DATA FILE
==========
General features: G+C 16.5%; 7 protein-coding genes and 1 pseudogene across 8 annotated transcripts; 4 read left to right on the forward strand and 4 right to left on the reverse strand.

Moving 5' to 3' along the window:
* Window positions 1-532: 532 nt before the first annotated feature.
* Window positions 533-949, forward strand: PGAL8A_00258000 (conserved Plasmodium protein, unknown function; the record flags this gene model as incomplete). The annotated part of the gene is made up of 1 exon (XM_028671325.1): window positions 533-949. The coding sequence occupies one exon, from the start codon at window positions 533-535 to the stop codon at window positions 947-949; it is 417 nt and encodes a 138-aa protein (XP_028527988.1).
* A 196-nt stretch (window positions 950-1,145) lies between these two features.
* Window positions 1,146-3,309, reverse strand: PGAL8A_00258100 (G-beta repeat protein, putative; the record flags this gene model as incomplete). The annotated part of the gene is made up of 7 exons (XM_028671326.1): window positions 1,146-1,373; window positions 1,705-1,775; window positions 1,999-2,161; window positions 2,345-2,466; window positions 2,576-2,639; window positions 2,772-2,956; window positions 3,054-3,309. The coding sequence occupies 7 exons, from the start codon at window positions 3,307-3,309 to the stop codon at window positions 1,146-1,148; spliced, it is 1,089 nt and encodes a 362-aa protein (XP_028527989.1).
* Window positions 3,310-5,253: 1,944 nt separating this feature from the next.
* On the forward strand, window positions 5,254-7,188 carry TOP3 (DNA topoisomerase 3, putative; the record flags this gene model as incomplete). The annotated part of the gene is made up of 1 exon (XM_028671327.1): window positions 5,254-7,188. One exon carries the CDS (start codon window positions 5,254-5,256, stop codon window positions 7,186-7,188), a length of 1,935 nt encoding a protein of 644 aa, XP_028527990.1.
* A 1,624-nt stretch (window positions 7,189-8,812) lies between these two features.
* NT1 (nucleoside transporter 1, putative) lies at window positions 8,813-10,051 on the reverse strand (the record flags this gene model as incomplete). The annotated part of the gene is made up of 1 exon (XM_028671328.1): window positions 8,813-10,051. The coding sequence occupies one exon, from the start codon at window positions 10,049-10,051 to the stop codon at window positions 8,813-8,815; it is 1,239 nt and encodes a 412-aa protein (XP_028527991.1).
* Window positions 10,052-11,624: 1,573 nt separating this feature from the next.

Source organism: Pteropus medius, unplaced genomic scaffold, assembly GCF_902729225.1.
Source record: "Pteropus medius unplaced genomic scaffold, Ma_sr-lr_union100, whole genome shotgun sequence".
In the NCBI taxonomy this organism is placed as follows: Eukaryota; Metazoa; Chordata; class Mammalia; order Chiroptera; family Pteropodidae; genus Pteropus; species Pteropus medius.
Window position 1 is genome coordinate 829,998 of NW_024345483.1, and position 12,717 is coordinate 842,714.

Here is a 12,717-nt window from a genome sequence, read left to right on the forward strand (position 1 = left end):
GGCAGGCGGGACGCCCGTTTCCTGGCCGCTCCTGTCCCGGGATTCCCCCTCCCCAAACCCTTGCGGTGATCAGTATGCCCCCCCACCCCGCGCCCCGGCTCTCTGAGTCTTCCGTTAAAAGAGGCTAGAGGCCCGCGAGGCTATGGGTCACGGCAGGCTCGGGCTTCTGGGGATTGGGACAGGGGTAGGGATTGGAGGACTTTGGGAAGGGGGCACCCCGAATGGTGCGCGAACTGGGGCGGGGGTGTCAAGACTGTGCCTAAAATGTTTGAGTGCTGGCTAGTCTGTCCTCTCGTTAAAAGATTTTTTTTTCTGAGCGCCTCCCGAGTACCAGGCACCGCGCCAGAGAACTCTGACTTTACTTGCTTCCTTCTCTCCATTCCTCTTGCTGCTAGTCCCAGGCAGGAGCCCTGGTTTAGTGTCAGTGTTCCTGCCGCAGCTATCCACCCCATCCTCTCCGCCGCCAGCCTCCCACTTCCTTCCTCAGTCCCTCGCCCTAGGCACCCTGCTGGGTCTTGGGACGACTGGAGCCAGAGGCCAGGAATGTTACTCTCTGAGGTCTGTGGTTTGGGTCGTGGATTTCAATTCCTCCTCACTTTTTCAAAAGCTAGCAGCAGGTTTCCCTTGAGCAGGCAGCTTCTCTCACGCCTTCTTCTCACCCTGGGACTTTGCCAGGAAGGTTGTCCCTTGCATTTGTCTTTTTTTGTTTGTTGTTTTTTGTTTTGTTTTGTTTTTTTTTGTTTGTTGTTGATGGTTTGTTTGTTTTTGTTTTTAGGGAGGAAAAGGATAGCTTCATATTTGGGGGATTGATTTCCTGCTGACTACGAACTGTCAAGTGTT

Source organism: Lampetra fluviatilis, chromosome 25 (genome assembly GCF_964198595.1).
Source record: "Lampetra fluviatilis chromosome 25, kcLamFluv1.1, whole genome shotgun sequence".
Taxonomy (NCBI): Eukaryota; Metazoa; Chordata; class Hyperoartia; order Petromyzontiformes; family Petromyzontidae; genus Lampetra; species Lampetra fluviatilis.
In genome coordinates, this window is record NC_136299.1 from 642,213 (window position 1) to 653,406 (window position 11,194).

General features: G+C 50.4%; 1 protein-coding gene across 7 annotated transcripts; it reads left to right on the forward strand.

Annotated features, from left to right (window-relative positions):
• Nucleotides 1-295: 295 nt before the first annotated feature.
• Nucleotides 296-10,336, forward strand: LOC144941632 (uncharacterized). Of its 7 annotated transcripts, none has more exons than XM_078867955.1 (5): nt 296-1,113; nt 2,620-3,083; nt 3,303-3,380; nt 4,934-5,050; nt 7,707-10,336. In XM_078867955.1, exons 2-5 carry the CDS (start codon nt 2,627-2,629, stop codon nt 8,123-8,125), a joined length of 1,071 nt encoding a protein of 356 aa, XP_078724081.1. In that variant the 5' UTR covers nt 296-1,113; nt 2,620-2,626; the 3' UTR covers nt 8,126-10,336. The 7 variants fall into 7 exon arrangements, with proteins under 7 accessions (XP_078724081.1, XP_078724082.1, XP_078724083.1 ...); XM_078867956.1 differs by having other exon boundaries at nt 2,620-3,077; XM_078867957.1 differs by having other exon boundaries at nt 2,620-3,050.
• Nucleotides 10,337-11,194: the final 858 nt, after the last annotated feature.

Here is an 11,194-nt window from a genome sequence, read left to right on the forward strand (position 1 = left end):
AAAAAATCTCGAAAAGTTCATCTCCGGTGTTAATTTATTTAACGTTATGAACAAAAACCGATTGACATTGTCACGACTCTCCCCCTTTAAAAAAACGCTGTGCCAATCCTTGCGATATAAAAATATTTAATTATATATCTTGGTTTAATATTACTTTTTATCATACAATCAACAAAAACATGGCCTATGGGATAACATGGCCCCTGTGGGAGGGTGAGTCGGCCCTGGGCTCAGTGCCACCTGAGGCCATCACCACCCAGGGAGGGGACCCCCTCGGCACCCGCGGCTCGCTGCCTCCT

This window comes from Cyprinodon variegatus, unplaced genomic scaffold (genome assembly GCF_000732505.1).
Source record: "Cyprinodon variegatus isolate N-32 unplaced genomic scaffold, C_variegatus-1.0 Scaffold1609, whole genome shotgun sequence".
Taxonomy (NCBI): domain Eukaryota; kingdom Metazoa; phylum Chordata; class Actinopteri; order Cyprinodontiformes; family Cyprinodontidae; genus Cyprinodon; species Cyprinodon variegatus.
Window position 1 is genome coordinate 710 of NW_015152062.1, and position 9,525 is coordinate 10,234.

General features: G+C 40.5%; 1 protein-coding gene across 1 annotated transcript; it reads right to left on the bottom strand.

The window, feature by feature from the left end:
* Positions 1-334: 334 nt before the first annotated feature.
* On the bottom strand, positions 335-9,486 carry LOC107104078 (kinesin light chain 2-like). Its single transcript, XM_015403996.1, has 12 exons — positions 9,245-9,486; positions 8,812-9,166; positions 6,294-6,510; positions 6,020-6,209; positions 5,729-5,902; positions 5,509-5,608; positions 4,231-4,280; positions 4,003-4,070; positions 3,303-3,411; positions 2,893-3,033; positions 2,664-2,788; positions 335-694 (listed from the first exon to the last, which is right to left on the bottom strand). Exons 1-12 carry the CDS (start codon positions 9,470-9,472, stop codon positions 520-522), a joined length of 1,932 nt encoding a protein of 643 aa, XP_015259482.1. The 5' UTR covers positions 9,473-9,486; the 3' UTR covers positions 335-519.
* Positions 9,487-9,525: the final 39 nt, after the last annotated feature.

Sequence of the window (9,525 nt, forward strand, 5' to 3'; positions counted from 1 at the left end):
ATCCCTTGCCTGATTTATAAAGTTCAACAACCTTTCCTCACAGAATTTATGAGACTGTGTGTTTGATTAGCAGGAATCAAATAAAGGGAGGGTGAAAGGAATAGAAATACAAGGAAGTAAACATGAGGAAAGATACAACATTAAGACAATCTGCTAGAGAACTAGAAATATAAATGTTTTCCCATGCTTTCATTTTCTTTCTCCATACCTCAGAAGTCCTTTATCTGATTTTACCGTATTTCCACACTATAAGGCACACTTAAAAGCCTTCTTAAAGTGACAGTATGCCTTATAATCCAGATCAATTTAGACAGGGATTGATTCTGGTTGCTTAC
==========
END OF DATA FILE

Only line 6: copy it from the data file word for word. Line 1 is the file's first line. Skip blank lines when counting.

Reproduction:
* Window positions 1,146-3,309, reverse strand: PGAL8A_00258100 (G-beta repeat protein, putative; the record flags this gene model as incomplete). The annotated part of the gene is made up of 7 exons (XM_028671326.1): window positions 1,146-1,373; window positions 1,705-1,775; window positions 1,999-2,161; window positions 2,345-2,466; window positions 2,576-2,639; window positions 2,772-2,956; window positions 3,054-3,309. The coding sequence occupies 7 exons, from the start codon at window positions 3,307-3,309 to the stop codon at window positions 1,146-1,148; spliced, it is 1,089 nt and encodes a 362-aa protein (XP_028527989.1).